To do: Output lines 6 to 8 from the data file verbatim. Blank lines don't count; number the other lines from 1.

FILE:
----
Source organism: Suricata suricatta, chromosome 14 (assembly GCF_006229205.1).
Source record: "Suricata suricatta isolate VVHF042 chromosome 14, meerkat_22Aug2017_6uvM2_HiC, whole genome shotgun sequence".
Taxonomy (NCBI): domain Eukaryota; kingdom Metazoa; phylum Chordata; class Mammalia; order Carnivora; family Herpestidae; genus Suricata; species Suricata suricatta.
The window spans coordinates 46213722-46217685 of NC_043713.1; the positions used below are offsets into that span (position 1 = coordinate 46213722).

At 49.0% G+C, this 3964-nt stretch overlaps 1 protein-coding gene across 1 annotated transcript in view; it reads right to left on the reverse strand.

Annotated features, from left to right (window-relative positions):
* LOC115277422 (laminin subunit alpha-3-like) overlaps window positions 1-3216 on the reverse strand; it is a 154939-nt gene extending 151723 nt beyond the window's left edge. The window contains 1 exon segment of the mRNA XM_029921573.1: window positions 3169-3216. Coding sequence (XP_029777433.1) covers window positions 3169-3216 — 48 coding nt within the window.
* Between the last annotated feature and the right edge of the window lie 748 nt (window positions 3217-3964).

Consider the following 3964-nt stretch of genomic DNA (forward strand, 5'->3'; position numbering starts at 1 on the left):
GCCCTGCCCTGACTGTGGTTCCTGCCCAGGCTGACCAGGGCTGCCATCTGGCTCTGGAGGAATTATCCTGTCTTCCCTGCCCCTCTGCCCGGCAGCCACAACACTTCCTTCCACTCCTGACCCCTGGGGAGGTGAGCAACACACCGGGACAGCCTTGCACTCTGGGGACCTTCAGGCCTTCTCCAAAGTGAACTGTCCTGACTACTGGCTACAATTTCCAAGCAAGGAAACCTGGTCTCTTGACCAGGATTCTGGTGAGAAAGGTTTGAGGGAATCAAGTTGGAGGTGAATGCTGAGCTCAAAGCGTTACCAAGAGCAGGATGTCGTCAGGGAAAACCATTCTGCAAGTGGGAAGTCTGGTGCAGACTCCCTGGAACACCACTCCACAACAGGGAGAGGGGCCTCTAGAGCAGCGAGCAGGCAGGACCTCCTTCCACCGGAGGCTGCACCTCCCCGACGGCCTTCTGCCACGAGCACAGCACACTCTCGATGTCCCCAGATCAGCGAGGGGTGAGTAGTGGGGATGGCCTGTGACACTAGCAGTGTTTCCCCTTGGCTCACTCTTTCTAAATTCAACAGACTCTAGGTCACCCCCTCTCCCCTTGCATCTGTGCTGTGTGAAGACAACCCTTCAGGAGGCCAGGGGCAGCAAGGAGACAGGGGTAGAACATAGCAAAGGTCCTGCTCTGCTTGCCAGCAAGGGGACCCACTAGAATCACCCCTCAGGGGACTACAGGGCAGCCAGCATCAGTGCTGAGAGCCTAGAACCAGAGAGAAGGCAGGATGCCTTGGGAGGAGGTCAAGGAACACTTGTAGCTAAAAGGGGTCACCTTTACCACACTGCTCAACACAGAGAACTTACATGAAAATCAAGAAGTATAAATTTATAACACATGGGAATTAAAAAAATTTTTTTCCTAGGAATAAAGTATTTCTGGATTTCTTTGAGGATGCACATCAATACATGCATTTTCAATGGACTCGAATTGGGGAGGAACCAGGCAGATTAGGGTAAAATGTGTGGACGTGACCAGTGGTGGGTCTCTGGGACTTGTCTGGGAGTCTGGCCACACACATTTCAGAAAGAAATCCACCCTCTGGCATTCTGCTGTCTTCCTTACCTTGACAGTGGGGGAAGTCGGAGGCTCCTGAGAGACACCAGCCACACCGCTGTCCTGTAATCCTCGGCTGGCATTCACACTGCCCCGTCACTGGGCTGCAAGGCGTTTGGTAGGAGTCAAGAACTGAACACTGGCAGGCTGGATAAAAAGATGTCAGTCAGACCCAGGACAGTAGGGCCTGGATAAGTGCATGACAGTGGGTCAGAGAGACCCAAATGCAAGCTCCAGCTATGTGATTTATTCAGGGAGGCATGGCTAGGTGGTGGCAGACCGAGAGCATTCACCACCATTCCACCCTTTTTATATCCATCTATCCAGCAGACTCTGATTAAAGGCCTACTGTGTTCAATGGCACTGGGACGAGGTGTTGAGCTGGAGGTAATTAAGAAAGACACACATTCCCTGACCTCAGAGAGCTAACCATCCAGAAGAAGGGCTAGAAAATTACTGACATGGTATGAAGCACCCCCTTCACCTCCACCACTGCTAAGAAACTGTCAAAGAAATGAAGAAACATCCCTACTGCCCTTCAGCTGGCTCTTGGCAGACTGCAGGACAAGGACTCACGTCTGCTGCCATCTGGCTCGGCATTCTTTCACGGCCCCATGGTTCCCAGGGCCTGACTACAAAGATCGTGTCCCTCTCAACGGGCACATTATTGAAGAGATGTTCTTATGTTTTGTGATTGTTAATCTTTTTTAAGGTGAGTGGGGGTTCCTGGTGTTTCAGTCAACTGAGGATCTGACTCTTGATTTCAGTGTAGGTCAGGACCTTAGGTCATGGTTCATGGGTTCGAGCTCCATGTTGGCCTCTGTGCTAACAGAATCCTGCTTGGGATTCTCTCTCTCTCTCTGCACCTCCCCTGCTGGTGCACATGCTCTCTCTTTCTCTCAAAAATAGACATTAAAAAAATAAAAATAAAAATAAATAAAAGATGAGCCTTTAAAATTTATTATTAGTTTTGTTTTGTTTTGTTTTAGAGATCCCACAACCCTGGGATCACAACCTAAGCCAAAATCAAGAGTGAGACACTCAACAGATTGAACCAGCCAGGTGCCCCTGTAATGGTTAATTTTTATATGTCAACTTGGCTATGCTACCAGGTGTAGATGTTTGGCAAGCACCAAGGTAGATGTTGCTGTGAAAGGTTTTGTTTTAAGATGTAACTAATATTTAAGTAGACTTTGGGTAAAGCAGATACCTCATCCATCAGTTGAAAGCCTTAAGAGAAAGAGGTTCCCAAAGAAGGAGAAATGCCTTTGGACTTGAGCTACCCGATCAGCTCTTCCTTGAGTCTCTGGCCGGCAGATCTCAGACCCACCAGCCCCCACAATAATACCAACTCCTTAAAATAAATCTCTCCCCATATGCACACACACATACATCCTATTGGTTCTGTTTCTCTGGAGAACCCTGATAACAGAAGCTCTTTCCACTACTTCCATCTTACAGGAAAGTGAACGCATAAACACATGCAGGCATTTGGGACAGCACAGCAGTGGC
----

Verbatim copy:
Annotated features, from left to right (window-relative positions):
* LOC115277422 (laminin subunit alpha-3-like) overlaps window positions 1-3216 on the reverse strand; it is a 154939-nt gene extending 151723 nt beyond the window's left edge. The window contains 1 exon segment of the mRNA XM_029921573.1: window positions 3169-3216. Coding sequence (XP_029777433.1) covers window positions 3169-3216 — 48 coding nt within the window.
* Between the last annotated feature and the right edge of the window lie 748 nt (window positions 3217-3964).